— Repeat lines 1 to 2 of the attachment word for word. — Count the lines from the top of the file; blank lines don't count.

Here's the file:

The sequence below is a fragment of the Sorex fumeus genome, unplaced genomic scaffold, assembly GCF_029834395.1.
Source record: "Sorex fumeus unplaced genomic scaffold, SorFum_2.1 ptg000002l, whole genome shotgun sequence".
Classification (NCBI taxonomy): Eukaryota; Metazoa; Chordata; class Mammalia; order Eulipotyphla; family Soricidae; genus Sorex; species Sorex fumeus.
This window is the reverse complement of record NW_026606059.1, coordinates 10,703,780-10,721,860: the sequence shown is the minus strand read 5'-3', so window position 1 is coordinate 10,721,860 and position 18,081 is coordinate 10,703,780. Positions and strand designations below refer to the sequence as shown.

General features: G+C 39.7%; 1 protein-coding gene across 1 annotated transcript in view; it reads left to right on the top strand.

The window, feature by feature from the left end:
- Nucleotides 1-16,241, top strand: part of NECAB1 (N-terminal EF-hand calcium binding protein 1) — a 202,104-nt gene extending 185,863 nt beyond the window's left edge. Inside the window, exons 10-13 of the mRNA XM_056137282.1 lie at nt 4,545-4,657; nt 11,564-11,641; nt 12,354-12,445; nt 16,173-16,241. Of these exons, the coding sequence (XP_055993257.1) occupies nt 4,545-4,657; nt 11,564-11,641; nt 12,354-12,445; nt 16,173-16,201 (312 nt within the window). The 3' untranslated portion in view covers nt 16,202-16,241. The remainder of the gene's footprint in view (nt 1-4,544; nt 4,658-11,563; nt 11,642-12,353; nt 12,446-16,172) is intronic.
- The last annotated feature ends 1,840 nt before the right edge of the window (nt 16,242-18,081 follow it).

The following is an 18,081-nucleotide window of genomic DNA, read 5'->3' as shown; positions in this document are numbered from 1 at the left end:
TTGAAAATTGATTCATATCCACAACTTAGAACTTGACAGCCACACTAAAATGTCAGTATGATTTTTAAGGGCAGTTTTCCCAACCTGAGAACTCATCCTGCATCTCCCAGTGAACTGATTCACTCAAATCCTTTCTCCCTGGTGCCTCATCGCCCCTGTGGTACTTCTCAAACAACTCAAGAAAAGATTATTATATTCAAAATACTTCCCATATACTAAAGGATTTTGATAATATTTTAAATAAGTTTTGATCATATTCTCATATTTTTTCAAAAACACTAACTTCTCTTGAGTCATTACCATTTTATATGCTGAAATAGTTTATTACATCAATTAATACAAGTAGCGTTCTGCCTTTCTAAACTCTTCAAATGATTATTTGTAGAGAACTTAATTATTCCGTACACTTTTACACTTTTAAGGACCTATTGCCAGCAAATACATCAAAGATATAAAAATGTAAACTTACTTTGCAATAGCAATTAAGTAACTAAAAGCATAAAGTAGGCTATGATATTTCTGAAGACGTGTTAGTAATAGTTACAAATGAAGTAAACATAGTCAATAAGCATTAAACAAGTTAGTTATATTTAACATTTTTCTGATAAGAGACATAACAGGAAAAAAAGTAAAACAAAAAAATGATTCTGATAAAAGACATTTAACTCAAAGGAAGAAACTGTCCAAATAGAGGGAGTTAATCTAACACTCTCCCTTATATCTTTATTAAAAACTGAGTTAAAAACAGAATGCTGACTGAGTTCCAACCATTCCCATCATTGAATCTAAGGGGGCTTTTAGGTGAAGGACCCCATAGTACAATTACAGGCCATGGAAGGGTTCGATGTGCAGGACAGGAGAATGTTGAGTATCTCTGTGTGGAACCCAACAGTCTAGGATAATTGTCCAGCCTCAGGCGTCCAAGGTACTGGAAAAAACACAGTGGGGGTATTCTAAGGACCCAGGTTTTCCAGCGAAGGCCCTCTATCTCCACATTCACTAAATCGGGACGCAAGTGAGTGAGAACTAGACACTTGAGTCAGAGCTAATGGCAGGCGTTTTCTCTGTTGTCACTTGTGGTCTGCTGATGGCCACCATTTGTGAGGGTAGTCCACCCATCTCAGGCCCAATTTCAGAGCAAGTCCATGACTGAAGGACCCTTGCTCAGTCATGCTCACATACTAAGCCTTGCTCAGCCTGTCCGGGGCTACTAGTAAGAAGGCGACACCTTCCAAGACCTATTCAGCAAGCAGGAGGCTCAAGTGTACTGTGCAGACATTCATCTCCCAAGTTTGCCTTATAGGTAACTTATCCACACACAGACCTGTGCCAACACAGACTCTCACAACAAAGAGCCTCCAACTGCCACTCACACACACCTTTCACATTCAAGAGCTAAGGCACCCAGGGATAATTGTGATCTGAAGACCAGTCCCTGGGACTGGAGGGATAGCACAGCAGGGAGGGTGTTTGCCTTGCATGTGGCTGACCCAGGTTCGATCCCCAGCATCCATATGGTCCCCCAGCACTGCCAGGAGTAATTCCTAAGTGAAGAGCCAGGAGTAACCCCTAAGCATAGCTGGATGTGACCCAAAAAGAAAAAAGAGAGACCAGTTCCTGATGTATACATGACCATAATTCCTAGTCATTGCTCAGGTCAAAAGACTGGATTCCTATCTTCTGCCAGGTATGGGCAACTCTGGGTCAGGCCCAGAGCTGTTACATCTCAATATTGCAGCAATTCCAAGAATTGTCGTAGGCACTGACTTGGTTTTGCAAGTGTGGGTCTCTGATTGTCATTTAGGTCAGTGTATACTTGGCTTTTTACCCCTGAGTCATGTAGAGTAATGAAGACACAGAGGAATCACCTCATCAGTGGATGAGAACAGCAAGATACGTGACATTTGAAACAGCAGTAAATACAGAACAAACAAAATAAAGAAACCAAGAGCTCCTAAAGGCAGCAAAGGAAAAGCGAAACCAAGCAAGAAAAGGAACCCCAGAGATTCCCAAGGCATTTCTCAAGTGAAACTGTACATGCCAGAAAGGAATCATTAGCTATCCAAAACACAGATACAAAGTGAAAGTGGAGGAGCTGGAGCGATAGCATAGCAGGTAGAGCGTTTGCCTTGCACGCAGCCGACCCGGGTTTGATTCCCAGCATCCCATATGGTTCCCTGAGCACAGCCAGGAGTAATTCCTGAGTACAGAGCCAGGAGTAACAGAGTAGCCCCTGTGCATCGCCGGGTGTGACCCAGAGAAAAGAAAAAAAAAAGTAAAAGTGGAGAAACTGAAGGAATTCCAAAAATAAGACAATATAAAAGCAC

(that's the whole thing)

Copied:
The sequence below is a fragment of the Sorex fumeus genome, unplaced genomic scaffold, assembly GCF_029834395.1.
Source record: "Sorex fumeus unplaced genomic scaffold, SorFum_2.1 ptg000002l, whole genome shotgun sequence".